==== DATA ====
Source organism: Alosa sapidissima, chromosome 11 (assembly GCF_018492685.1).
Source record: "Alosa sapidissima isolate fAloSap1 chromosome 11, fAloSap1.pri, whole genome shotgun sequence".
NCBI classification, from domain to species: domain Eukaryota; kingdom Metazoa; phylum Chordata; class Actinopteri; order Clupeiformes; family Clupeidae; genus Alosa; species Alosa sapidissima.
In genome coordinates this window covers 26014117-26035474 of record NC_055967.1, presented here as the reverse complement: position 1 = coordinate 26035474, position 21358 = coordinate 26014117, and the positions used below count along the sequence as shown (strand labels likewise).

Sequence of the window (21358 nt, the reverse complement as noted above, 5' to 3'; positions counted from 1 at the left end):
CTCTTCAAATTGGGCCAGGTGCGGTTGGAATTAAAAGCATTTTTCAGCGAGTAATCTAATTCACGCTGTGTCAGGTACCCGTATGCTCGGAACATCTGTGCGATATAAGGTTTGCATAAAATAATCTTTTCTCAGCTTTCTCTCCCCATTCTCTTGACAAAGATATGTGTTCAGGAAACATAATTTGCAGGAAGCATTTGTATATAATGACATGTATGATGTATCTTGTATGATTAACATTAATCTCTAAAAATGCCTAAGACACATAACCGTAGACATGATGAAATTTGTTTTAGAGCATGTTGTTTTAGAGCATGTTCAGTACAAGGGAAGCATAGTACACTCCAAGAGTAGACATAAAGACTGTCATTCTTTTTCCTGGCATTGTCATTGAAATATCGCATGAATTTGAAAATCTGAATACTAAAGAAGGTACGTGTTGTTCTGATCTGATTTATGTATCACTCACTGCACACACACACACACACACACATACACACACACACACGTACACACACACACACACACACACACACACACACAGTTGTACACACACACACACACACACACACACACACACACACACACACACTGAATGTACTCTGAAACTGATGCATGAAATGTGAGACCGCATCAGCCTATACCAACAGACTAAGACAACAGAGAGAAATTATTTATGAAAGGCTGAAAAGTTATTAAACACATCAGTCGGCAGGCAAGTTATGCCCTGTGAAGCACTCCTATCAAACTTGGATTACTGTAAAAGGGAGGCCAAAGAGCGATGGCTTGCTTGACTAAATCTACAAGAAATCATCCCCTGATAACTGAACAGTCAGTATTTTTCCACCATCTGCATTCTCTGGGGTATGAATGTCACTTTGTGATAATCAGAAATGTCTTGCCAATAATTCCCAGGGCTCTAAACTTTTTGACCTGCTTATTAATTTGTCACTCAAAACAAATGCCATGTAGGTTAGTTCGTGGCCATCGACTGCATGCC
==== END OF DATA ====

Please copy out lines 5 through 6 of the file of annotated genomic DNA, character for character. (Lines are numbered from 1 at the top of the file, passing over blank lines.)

Sequence of the window (21358 nt, the reverse complement as noted above, 5' to 3'; positions counted from 1 at the left end):
CTCTTCAAATTGGGCCAGGTGCGGTTGGAATTAAAAGCATTTTTCAGCGAGTAATCTAATTCACGCTGTGTCAGGTACCCGTATGCTCGGAACATCTGTGCGATATAAGGTTTGCATAAAATAATCTTTTCTCAGCTTTCTCTCCCCATTCTCTTGACAAAGATATGTGTTCAGGAAACATAATTTGCAGGAAGCATTTGTATATAATGACATGTATGATGTATCTTGTATGATTAACATTAATCTCTAAAAATGCCTAAGACACATAACCGTAGACATGATGAAATTTGTTTTAGAGCATGTTGTTTTAGAGCATGTTCAGTACAAGGGAAGCATAGTACACTCCAAGAGTAGACATAAAGACTGTCATTCTTTTTCCTGGCATTGTCATTGAAATATCGCATGAATTTGAAAATCTGAATACTAAAGAAGGTACGTGTTGTTCTGATCTGATTTATGTATCACTCACTGCACACACACACACACACACACATACACACACACACACGTACACACACACACACACACACACACACACACACAGTTGTACACACACACACACACACACACACACACACACACACACACACACTGAATGTACTCTGAAACTGATGCATGAAATGTGAGACCGCATCAGCCTATACCAACAGACTAAGACAACAGAGAGAAATTATTTATGAAAGGCTGAAAAGTTATTAAACACATCAGTCGGCAGGCAAGTTATGCCCTGTGAAGCACTCCTATCAAACTTGGATTACTGTAAAAGGGAGGCCAAAGAGCGATGGCTTGCTTGACTAAATCTACAAGAAATCATCCCCTGATAACTGAACAGTCAGTATTTTTCCACCATCTGCATTCTCTGGGGTATGAATGTCACTTTGTGATAATCAGAAATGTCTTGCCAATAATTCCCAGGGCTCTAAACTTTTTGACCTGCTTATTAATTTGTCACTCAAAACAAATGCCATGTAGGTTAGTTCGTGGCCATCGACTGCATGCC